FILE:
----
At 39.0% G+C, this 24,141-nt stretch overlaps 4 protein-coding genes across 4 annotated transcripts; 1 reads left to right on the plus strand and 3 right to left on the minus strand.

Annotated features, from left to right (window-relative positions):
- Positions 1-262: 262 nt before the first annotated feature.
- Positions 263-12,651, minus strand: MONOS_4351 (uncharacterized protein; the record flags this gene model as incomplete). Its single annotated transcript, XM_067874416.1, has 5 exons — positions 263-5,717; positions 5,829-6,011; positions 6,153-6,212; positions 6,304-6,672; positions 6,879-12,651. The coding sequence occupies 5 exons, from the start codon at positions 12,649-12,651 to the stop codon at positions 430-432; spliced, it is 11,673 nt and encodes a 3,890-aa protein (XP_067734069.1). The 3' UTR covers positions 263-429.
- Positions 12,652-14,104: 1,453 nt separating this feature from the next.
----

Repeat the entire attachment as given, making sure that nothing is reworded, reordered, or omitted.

At 39.0% G+C, this 24,141-nt stretch overlaps 4 protein-coding genes across 4 annotated transcripts; 1 reads left to right on the plus strand and 3 right to left on the minus strand.

Annotated features, from left to right (window-relative positions):
- Positions 1-262: 262 nt before the first annotated feature.
- Positions 263-12,651, minus strand: MONOS_4351 (uncharacterized protein; the record flags this gene model as incomplete). Its single annotated transcript, XM_067874416.1, has 5 exons — positions 263-5,717; positions 5,829-6,011; positions 6,153-6,212; positions 6,304-6,672; positions 6,879-12,651. The coding sequence occupies 5 exons, from the start codon at positions 12,649-12,651 to the stop codon at positions 430-432; spliced, it is 11,673 nt and encodes a 3,890-aa protein (XP_067734069.1). The 3' UTR covers positions 263-429.
- Positions 12,652-14,104: 1,453 nt separating this feature from the next.